The physical examination of the venous system is fraught with difficulty. As mentioned earlier, the severity of symptoms does not necessarily correlate with the size or extent of visible varices or with the volume of reflux. Furthermore, most of the deep venous system cannot be directly inspected, palpated, auscultated, or percussed. In most areas of the body, examination of the superficial venous system must serve as an indirect guide to the deep system.

Inspection

Inspection should be performed in an organized manner, usually progressing from distal to proximal and from front to back. The perineal region, pubic region, and abdominal wall must also be inspected. The following items should be noted:

  • Surgical scars from prior intervention
  • Pigmentations and skin changes - Brownish darkening of the skin, resulting from extravasated blood that causes lipodermatosclerosis; this usually occurs in the medial ankle region but may extend to the leg and foot
  • Varicose veins – Visible, palpable veins in the subcutaneous skin greater than 3 mm in diameter (see the first image below)
  • Reticular veins (also called blue veins, subdermal varices, and venulectasias) – Visible, nonpalpable dilated bluish subdermal veins 1-3 mm in diameter (see the second image below)
  • Telangiectases (also called spider veins, hyphen webs, and thread veins) – Dilated intradermal venules greater than 1 mm in diameter (see the third image below)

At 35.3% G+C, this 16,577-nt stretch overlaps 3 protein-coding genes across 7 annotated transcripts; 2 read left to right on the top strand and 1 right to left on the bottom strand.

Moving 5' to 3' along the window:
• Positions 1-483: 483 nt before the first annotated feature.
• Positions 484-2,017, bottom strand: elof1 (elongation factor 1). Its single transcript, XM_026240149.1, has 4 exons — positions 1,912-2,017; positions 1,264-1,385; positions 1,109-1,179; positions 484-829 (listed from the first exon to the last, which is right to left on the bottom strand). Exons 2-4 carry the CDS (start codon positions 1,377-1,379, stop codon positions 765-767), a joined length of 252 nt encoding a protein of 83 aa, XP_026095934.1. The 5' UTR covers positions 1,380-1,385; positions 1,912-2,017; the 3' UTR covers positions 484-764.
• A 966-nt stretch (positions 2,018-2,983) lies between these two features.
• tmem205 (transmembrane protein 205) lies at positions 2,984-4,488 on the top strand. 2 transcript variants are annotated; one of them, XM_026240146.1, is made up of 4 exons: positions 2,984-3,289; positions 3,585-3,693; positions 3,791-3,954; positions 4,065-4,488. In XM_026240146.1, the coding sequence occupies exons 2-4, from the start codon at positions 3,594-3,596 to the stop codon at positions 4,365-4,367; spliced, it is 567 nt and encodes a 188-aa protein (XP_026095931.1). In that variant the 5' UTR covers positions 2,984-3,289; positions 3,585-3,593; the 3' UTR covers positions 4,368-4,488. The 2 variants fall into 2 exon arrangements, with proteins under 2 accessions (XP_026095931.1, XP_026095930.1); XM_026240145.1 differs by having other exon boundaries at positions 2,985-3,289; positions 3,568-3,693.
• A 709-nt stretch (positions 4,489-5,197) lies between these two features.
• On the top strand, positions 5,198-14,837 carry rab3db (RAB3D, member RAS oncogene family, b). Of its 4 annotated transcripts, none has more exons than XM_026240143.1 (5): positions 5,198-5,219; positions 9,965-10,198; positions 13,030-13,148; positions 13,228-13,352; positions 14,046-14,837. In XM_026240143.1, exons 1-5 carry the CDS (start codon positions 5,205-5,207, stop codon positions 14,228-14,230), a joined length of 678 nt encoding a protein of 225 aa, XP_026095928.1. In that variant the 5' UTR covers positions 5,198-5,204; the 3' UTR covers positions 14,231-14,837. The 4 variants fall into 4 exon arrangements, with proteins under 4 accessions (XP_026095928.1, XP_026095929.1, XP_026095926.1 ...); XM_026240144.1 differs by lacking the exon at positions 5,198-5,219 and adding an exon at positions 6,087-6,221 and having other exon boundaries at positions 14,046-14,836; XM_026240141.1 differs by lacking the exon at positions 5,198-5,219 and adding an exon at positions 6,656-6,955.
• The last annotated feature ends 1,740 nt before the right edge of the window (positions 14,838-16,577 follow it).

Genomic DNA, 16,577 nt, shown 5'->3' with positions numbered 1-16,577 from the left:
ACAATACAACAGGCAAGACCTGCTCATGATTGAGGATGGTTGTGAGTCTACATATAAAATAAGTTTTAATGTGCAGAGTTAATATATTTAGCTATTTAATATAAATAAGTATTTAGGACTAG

• Eczema – Erythematous dermatitis, which may progress to blistering, weeping, or scaling eruption of the skin of the leg.
  • Atrophie blanche (white atrophy) – Localized, often circular whitish and atrophic skin areas surrounded by dilated capillaries and sometimes hyperpigmentation (scars of healed ulceration are excluded from this definition)
  • Corona phlebectatica (also called malleolar flare and ankle flare) – Fan-shaped pattern of numerous small intradermal veins on the medial or lateral aspects of the ankle and foot.
  • Ulcers of the medial ankle – Most likely the result of underlying venous insufficiency; skin changes or ulcerations that are localized only to the lateral aspect of the ankle are more likely to be related to prior trauma or to arterial insufficiency than to pure venous insufficiency (see the fourth and fifth images below)
Varicose veins. Varicose veins.
Reticular veins. Reticular veins.
Telangiectasias. Telangiectasias.
Lipodermatosclerosis. Lipodermatosclerosis.
Venous stasis ulcer. Venous stasis ulcer.

Palpation